Sylvie Facon would like to see you in the library. That is, she would like to see you wearing the library, namely in the form of one of her fantastic couturier gowns.

Made from actual antiquarian books that she takes apart and manipulates, Facon’s creations are at once both avant-garde and romantic, innovative and steeped in history. She collects materials from the odd corners of library and bookstore, where she says you’ll find “passion fully expressed, a mastery of subjects”—though the tomes themselves have probably languished unopened for years. Or think of them this way: waiting. It is their destiny to be rediscovered and repurposed, cleverly fashioned into marvels to make their wearers and beholders gasp.

By now you’re already imagining yourself slipping into a one-of-a-kind Facon. Pull the heavy bindings and spines up around your spine. Settle the gathered pages around your waist and get help lacing yourself into that corset. You have entered the fever dream of a writer, bookseller, couturier, reader, lover. With every step, your gown sways like a bell; your pages rustle; the edges of your bodice part to reveal precious handwritten lines. You can truly call yourself an open book when an ancient tome’s pages unfurl from your hips.

Already known for unique bridal wear and floral gowns, Facon—a resident of Arras, France—was inspired to create her first book dress when she encountered steampunk. The movement’s philosophy about using old materials to make something unexpected and new gave her exciting visions of new uses for book covers and bindings.

In an interview that took place over email, Facon said, “What I love most in old books is what I call ‘the colors of time’s passing’: the aged leathers, the color of their pages, what’s unique and precious. The fact that they have been witnesses to lives, generations, big events—that they’ve survived all of that to arrive at me.”

Model | Sarah Vanhoorebeke

By making books into dresses, she “can put them into conversation with other precious materials that enhance their beauty.” So to their sturdy leather and foxed pages she adds tulle, rattan, and lace to create garments both spectacular and personal: showy statement pieces that feel as intimate as a whisper.

“I work from an impulse toward harmony and gentleness,” she says, “thus very few contrasts.” When she looks for materials, she has an eye out for “sketches, drawings, and paintings with a lot of finesse. Elegant typography. An impression of profusion.”  The colors are in half-tint, slightly faded, never “garish.”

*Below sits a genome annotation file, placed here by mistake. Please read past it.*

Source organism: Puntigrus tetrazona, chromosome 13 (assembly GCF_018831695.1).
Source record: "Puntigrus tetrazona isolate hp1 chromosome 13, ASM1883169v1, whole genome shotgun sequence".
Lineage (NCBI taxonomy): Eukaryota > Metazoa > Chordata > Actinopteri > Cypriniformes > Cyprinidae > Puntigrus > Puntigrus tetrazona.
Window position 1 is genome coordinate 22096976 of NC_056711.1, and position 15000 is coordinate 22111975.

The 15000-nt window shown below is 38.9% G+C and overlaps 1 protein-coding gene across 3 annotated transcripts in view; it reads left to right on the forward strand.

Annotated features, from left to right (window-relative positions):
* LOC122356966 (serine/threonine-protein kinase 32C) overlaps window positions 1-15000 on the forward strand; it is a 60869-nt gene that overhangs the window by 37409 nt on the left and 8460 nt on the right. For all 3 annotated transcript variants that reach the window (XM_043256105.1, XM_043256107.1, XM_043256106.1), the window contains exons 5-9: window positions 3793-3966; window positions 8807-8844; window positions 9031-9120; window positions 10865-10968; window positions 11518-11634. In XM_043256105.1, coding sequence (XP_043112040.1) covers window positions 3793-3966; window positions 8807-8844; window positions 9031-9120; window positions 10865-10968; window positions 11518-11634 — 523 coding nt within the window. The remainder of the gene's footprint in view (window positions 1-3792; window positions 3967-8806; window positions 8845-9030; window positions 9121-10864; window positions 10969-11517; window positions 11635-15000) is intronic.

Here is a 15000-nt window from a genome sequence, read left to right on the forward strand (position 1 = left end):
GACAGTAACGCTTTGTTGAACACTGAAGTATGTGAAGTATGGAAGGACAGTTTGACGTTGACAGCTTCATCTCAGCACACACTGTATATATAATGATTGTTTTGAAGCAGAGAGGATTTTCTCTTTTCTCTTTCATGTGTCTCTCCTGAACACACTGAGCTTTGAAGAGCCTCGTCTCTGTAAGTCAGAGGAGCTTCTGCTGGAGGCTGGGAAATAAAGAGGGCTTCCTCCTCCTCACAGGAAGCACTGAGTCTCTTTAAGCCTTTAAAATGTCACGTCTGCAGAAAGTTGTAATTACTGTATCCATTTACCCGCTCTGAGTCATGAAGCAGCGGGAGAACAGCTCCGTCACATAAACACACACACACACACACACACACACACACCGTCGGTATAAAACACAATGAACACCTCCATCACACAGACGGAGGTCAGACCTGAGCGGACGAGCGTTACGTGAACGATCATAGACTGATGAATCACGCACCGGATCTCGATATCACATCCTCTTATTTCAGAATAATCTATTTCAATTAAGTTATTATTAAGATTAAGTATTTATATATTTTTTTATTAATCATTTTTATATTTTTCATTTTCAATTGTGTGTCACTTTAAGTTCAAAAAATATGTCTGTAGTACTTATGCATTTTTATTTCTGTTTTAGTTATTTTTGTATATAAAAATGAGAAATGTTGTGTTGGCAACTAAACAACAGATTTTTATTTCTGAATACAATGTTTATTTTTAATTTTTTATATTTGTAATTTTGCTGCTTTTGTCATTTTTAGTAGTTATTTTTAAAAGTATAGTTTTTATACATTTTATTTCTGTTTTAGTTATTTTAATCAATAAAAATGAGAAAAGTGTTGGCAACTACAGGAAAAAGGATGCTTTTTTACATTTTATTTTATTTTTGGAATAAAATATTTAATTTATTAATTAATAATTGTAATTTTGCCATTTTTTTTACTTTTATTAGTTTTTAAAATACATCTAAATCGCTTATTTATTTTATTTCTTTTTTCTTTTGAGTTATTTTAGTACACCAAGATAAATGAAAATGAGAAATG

She has completed nine out of a projected ten chapters, each one a different dress. What drives the series is “above all a desire to say things in my own way, to tell stories.” Her authorship is emphasized in a technique that partially erases it, as she makes sure none of the sewing work shows. Only the final creation should be seen, she says: “We move from one kind of material to another in an almost invisible way.”

The effect does not come easily. A dress needs curves to fit a woman’s body, but the old leather bindings and spines are not supple. Facon has a “little secret” for protecting their integrity while she works with them—and an artist must guard her secrets closely—but she says she does not use steam or any chemical products to alter the physical books. She simply works with them gently, coaxing them into the shapes she requires. Call her the book whisperer.

Inspiration comes also from a friend’s bookstore in the center of Arras. The ground floor may look like a typical bookshop, but, she says, “the mezzanine level takes us to the past. Thousands of old books are packed tight on shelves that sag under their weight”—old books that are no longer for sale and that “have no great value, but in my eyes are very aesthetic.”

Her own personal library is curated for the visual and the magical. She loves illustrated editions about fairies, elves, dragons, and other enchanted creatures, and the work of French artists Sandrine Gestin and Didier Graffet. “Their world is also mine,” she says.

That world is ever expanding into entire universes of possibility. One idea sparks another as Facon builds couture out of fantasy. One of the challenges she faces while creating the book dresses is precisely “to stay in the realm of original haute couture, not costume.” She explains that a costume is a way of transforming oneself to embody a character or era; a costumer puts her creativity at the service of the client’s vision. Original haute couture requires precise technical savoir faire and flawless handmade execution—most important, it represents an artistic vision that soars above the materials to express ideas of the art, artist, and time themselves.

In one of Facon’s creations, you don’t just wear the story; you are the story.

Visit Sylvie Facon online at
Find Susann Cokal online at

Model | Fanny Wargnier


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Susann Cokal is the author of four novels, including the award-winning Kingdom of Little Wounds and her latest, Mermaid Moon, in which a mermaid goes ashore to find her mother, only to fall into the clutches of a witch who wants to harvest her magic. Cokal also writes short fiction and essays about oddities, and she lives in a haunted farmhouse with cats, peacocks, spouse, and unseen beings who bump in the night. “I’ve always suspected there was more to mermaids than the shipwrecks and love stories that lead them to land,” she says. “I’m glad I had the chance to figure them out in these changing times—both in the novel and here among the creatures of Enchanted Living.”